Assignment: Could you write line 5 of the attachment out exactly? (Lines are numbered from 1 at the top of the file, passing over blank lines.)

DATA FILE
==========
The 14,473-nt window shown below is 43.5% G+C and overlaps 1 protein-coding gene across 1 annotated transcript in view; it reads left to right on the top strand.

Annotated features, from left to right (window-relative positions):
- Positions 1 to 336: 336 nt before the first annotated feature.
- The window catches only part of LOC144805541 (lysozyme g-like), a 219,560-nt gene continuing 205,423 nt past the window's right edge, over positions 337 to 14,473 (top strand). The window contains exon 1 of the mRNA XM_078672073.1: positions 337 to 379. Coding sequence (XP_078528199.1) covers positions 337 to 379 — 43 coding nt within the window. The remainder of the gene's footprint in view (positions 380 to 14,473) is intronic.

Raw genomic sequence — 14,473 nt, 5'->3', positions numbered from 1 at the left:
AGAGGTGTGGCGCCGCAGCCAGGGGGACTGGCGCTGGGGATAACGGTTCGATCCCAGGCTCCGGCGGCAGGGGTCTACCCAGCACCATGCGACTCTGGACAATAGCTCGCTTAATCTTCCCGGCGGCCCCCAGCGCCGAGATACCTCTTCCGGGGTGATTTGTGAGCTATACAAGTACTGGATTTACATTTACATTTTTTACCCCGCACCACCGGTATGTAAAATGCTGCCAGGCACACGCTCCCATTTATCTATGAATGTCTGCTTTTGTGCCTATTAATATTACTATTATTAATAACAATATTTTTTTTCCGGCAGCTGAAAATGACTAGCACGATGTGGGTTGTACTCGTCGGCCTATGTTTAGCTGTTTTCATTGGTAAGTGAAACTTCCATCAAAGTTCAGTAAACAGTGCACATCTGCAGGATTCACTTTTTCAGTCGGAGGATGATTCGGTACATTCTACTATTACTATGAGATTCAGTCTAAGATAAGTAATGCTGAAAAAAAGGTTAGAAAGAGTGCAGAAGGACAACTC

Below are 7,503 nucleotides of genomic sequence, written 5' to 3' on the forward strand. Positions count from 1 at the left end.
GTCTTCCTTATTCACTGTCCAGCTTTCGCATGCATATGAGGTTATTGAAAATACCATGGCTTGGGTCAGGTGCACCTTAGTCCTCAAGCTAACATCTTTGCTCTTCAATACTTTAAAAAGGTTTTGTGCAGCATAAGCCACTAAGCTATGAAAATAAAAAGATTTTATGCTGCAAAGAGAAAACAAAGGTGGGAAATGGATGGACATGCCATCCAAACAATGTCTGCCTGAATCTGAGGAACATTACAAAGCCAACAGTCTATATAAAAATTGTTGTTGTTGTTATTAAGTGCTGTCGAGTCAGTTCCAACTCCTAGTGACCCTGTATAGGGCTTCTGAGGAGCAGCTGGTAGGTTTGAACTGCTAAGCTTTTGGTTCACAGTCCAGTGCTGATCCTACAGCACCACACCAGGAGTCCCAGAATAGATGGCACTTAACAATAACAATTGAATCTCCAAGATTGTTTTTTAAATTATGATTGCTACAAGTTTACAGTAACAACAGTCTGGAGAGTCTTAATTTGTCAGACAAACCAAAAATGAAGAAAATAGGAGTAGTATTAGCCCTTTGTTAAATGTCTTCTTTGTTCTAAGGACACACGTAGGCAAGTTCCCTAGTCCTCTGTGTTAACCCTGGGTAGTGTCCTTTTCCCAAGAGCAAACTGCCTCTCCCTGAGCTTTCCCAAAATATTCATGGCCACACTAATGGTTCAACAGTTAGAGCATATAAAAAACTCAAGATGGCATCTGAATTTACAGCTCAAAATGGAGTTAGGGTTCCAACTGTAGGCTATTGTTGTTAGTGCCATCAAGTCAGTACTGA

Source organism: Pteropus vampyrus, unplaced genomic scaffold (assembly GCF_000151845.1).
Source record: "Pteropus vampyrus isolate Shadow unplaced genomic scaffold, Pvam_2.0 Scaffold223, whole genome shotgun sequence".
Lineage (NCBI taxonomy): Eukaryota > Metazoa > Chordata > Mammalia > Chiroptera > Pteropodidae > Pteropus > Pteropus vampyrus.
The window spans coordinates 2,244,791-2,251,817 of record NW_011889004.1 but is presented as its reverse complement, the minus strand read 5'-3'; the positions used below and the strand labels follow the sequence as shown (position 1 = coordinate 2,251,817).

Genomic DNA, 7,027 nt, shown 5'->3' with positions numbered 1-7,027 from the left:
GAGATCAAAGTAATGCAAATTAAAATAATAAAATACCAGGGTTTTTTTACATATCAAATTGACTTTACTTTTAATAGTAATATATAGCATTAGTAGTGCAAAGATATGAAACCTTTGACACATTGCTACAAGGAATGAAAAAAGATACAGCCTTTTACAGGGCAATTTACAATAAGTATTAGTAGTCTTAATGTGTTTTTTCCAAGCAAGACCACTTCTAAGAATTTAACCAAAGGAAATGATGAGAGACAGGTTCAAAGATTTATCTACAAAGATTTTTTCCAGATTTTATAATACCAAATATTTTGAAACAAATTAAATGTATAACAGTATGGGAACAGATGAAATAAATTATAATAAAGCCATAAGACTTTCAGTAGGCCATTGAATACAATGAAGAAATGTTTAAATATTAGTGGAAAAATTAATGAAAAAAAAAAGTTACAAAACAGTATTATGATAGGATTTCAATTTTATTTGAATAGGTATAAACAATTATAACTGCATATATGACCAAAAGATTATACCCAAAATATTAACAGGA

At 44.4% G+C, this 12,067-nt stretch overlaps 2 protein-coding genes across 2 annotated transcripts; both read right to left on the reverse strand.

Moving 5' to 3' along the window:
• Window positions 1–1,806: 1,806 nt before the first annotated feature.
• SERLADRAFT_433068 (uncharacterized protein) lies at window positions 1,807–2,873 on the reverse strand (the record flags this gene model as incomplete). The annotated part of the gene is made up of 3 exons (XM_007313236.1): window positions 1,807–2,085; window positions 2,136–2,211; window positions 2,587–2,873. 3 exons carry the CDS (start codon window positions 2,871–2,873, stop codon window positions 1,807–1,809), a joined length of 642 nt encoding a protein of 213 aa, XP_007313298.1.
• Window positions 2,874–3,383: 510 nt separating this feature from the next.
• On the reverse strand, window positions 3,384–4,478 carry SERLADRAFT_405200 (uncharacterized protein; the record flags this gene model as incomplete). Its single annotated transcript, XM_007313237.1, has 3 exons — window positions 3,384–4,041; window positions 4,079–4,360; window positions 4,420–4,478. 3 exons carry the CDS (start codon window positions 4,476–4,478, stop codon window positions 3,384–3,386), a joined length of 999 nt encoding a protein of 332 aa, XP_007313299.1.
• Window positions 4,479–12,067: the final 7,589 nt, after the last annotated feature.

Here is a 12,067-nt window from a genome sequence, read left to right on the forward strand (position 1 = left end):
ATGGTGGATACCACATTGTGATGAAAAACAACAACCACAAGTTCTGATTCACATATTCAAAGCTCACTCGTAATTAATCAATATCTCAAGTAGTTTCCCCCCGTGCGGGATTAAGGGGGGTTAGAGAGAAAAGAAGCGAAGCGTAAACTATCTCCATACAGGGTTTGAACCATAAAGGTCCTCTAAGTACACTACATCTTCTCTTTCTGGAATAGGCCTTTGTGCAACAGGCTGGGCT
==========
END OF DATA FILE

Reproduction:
Raw genomic sequence — 14,473 nt, 5'->3', positions numbered from 1 at the left: